Time lapse problem

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lloyddobbie

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Hi, I'm putting together a time lapse sequence made up of around 2k images. I shot in RAW and imported to Lightroom and adjusted the first shot for exposure etc. I then finished off with a crop and a bit of vertical transform.
Then I used 'Sync' to paste all adjustments to the other RAWs.

I then exported to jpg and put them all into iMovie to make my finished article.

My problem is that throughout the whole 3 1/2 minute sequence there is a slight movement/oscillation from frame to frame. It can't be camera movement because the camera was locked down on a tripod and although during the 1 hour of shooting I might expect one nudge, this is constant.
I'm thinking that the problem lies in LR when I pasted the crop/vertical adjustments.

Any thoughts on where I went wrong please?
 
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My problem is that throughout the whole 3 1/2 minute sequence there is a slight movement/oscillation from frame to frame. It can't be camera movement because the camera was locked down on a tripod and although during the 1 hour of shooting I might expect one nudge, this is constant.
I'm thinking that the problem lies in LR when I pasted the crop/vertical adjustments.
It could very well be camera movement unless your camera was mounted to concrete. It could also be the way the crop window latches onto the nearest pixel. Remove the crops and redo the iMovie. If that removed the jitter, then the Crop window is certain to be the culprit.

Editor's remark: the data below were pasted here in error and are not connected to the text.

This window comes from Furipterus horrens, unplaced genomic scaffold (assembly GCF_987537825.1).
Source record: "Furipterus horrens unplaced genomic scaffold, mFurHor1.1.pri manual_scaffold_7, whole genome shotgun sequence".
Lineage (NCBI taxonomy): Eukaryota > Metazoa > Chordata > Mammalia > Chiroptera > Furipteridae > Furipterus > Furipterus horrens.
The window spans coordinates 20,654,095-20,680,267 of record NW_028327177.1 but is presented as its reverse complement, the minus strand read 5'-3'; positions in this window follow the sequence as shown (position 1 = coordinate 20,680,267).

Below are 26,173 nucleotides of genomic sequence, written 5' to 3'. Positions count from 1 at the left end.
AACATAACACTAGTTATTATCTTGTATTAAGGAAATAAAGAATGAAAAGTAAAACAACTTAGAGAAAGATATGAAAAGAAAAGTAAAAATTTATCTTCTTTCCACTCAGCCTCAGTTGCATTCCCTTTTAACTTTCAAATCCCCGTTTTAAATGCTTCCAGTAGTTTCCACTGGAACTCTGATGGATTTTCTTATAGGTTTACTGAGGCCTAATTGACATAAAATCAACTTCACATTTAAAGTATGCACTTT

LRList001

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Generally, this time is not used as an actual exposure time, due to the tremendous acceleration of the movement necessary. The inertia of the camera movement ...

A friend of mine just showed me some interior time lapse footage he had shot that has a rather unusual problem that I vaguely recall hearing about before and that the wizards, gurus and sages of CML sghouldbe intriged by.

The footage is an interior daylight time lapse of a library with windows on both sides of the scenne. The shot starts in pre-dawn darkness, time-lapses through full sunlight and ends at sunset. The shot is a rock steady lock off.

The problem is that in the upper right quadrant of the frame a slight moving ghost image appears with the break of day. It looks like a double exposed secondary image exposed over the library scene. The ghost image occupies about 5% of the image area. This ghost image oscillates regularly up and down over an approximately 8 frame cycle. It is definitely not a light leak and, although it looks like a flare, it is not.

At the TK session, they repositioned the ghost image and zoomed in it. It looks very much like a partial image of either the gate or the ground glass -- more exactly it looks like the lower corner of one frame and the upper corner of the next frame, including the frame line.

The camera was an Arri 35 III, standard shutter, standard door -- no video tap, 14mm Zeiss, no filter, eyepiece capped. Norris intervalometer, 3 second interval between frames, exposure 1/16 sec @ f4.0, Kodak 5245.

I seem to recall that time-lapse folks recommend removing the ground glass in certain cases. Can this problem be due to leaving the ground glass in. Does it have somethingto do with the ground glass light baffles?

Brian "memory lapsing on time lapsing and very glad that CML is back" Heller

IA 600 DP
Can't comment much on this except to note that when doing time lapse with a DSLR, the viewfinder should be covered (true any time you do not have your eye looking through the view finder). Otherwise stray light enters the camera and can impact the image under certain circumstances.
 
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